Since 2008 traditional lambic brewery Cantillon has been producing lambics with unusual ingredients and releasing them under the name “Zwanze.” The word zwanze comes from the Flemish / Brussels expression “zwanzen” which roughly translates into “fooling around”, “being silly”, “talking nonsense.” The Zwanze series further reinforces Cantillon’s reputation as a brewery that reconciles tradition and experimentation. The 2008 Zwanze is a blend of 2 year old lambics with rhubarb (!). To my knowledge, this is the first traditional lambic with a vegetable as its main addition.
The, by Cantillon’s standards rather plain, label reads (translated from Dutch):
An industrial lambic with artificial aroma’s, that we know. A traditional lambic with fresh fruits, that is a rarity. A lambic with vegetables, that is true “zwanzen.” And zwanzen, that is what we know how to do at Cantillon…non peut-etre!
Ingredients: water, wheat, malt, hop, rhubarb (300 g/L) 5% alc.
The following notes were made in April 2010, a year after this bottle was purchased at Chez Moeder Lambic in Brussels.
Appearance: Blond. Orange. Fairly clear. Modest head, dissipates quickly.
Aroma: Brett. Honey. Vegetable smell. Parents say they recognize the “rabarber”.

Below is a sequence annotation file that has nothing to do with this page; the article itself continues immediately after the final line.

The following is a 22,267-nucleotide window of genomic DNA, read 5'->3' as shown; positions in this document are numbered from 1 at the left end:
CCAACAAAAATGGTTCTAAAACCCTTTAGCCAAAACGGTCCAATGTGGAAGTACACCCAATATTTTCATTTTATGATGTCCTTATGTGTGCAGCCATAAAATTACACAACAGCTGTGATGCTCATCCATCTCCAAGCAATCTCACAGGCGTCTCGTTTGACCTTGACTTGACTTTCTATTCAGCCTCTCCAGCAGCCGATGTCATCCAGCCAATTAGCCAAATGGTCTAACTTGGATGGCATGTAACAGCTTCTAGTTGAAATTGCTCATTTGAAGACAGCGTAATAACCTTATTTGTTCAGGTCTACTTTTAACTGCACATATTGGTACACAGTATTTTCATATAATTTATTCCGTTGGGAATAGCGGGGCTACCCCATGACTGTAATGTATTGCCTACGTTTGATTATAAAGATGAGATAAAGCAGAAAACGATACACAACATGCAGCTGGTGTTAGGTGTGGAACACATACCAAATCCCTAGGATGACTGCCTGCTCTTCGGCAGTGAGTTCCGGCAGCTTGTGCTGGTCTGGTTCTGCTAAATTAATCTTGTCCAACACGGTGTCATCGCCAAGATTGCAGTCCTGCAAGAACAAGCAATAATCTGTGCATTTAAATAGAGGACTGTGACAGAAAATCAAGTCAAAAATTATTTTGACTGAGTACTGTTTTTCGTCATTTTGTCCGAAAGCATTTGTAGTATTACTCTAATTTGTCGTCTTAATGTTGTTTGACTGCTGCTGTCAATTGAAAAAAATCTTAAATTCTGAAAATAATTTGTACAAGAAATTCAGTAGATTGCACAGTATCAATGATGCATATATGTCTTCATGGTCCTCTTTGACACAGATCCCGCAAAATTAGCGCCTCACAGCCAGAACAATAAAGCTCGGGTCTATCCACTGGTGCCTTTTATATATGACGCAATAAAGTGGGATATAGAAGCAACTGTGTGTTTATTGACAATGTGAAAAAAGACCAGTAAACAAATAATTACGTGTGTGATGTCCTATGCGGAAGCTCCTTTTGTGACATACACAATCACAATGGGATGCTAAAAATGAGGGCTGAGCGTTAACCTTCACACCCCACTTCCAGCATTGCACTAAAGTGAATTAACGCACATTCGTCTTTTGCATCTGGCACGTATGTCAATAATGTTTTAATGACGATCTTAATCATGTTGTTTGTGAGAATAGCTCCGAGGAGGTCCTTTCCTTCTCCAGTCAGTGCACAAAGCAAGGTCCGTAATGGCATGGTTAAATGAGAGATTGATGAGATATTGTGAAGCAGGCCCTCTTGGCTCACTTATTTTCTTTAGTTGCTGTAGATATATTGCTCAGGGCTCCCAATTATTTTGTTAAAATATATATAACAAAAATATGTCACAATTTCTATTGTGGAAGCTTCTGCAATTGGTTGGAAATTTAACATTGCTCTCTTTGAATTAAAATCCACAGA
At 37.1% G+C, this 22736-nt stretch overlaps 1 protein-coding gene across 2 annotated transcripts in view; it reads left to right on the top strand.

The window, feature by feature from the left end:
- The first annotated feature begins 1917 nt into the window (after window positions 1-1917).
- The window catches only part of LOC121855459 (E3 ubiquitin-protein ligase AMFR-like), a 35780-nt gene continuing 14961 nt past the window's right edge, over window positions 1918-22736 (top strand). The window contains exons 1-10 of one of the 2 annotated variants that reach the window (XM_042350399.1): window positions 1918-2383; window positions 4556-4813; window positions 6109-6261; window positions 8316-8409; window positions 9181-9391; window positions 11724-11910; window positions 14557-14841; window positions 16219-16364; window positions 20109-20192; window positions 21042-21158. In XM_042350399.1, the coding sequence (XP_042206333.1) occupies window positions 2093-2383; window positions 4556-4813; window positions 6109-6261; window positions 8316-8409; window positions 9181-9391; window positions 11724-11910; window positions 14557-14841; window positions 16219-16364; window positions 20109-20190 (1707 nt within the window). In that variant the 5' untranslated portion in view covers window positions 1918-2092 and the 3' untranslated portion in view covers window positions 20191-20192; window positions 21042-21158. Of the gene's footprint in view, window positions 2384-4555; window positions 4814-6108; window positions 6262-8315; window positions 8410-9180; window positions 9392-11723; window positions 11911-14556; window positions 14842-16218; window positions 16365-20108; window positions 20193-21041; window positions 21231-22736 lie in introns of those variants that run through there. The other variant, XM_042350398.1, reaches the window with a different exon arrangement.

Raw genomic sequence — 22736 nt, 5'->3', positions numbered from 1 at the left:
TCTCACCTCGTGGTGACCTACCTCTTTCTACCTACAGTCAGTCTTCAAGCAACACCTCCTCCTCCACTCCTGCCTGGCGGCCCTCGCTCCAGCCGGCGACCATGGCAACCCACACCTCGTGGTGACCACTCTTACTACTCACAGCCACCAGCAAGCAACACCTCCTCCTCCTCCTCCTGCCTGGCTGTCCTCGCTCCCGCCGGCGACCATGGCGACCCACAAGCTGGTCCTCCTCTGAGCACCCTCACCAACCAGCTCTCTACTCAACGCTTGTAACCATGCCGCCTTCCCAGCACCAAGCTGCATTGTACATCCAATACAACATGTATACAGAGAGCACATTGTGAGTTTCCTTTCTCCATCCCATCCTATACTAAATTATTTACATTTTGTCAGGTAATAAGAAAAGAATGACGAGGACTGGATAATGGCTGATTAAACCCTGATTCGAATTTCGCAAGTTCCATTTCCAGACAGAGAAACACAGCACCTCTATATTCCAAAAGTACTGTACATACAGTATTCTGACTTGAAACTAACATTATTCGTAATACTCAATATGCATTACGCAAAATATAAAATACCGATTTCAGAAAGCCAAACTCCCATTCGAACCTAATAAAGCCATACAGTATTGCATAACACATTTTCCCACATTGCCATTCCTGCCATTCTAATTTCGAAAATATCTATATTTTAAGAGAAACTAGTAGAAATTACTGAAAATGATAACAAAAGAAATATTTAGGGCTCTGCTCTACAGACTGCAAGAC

Taste: Recognizable Cantillon style. Sour. Pickles. Seldery. Cold vegetable soup. Tangerine. Rather long, bone dry, and bitter finish. A quick check against the young rhubarb from my parents’ garden (!) indicates similarities indeed.
Mouthfeel: Light body. Significant carbonation for a Cantillon beer.
Drinkability: I found this less drinkable than Geuze or fruit lambics.
This combination of tartness and vegetable taste may not appeal to everyone. An interesting aspect of this beer is that it may be the only Cantillon beer that has a rather pronounced bitter note (at least in the bottle I drank) without the use of fresh hops. Adding vegetables to a lambic may be one solution for those brewers who do not want to “sin” with fresh hops but want a bitter note in their lambics. A truly unique experiment. Its green, vegetal character makes this the Cabernet Franc of lambic beers.
Not all the Zwanze experiments may prove rewarding but if the 2009 Zwanze (brewed with elder flowers) is any indication there is a good chance that Cantillon will discover a great year-round beer at some point.
My only quibble. If this is supposed to be an ongoing annual tradition, can we have a better label?